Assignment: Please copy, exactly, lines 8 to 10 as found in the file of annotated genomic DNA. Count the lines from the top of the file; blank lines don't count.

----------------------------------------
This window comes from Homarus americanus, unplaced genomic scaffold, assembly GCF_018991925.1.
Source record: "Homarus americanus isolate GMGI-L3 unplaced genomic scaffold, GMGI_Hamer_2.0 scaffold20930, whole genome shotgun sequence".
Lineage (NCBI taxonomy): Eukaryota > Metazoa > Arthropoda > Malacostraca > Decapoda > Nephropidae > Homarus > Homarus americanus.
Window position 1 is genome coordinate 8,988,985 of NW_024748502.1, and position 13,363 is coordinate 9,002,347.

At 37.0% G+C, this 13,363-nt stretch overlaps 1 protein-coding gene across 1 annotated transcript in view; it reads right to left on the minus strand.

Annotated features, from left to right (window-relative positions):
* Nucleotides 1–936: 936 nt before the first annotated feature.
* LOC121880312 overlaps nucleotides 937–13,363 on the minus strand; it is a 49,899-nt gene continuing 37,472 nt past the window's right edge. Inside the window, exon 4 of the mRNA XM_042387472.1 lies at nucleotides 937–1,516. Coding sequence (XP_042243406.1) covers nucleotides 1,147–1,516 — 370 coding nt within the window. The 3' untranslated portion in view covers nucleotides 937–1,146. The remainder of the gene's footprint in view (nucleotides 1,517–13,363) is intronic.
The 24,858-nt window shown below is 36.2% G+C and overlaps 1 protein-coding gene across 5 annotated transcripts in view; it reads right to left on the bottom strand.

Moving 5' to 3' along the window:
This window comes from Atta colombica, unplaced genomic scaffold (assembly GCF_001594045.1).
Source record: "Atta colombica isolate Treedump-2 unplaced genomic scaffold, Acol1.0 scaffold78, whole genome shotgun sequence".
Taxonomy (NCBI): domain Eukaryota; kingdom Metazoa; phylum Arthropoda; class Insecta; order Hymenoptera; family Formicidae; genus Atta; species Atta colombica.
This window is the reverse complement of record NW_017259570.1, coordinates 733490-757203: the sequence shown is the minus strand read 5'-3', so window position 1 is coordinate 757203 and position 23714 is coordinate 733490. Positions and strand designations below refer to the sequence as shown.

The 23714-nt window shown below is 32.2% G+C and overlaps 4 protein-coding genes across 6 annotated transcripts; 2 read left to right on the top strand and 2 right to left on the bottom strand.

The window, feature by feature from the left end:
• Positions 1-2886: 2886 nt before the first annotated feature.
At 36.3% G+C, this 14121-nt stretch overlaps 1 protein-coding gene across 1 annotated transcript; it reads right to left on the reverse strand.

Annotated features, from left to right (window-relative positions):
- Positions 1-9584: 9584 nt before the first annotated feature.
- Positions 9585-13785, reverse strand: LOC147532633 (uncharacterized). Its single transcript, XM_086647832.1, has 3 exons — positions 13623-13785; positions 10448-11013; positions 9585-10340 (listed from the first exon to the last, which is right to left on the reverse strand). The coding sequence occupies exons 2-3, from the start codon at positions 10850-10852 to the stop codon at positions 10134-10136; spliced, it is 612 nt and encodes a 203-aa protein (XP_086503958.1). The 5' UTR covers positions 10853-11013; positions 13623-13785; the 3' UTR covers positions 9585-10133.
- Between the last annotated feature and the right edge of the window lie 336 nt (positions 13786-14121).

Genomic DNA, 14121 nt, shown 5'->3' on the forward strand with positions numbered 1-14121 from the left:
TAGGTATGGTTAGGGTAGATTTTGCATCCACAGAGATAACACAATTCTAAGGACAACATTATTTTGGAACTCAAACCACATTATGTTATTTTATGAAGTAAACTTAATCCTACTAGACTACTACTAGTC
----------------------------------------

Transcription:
* LOC121880312 overlaps nucleotides 937–13,363 on the minus strand; it is a 49,899-nt gene continuing 37,472 nt past the window's right edge. Inside the window, exon 4 of the mRNA XM_042387472.1 lies at nucleotides 937–1,516. Coding sequence (XP_042243406.1) covers nucleotides 1,147–1,516 — 370 coding nt within the window. The 3' untranslated portion in view covers nucleotides 937–1,146. The remainder of the gene's footprint in view (nucleotides 1,517–13,363) is intronic.
The 24,858-nt window shown below is 36.2% G+C and overlaps 1 protein-coding gene across 5 annotated transcripts in view; it reads right to left on the bottom strand.

Moving 5' to 3' along the window: